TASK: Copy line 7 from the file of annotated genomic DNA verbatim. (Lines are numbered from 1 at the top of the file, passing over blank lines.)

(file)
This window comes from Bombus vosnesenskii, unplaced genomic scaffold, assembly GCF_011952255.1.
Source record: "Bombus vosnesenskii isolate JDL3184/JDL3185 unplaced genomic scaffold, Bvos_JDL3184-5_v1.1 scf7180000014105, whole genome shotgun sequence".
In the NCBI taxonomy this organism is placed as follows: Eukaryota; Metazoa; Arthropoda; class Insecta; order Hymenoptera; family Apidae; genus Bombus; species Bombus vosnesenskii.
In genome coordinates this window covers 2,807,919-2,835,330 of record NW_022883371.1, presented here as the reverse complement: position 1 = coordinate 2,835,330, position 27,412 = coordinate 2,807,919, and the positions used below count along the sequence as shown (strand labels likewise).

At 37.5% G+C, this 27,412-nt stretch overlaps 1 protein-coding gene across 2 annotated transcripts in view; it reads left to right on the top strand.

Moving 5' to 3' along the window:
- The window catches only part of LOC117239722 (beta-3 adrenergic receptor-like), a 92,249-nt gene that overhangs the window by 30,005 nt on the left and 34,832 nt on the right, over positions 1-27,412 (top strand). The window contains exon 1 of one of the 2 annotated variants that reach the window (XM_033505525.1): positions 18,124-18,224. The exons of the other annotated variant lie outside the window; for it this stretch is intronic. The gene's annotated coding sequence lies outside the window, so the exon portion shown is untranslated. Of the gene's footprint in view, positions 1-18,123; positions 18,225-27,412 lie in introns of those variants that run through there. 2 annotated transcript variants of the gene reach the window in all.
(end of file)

- The window catches only part of LOC117239722 (beta-3 adrenergic receptor-like), a 92,249-nt gene that overhangs the window by 30,005 nt on the left and 34,832 nt on the right, over positions 1-27,412 (top strand). The window contains exon 1 of one of the 2 annotated variants that reach the window (XM_033505525.1): positions 18,124-18,224. The exons of the other annotated variant lie outside the window; for it this stretch is intronic. The gene's annotated coding sequence lies outside the window, so the exon portion shown is untranslated. Of the gene's footprint in view, positions 1-18,123; positions 18,225-27,412 lie in introns of those variants that run through there. 2 annotated transcript variants of the gene reach the window in all.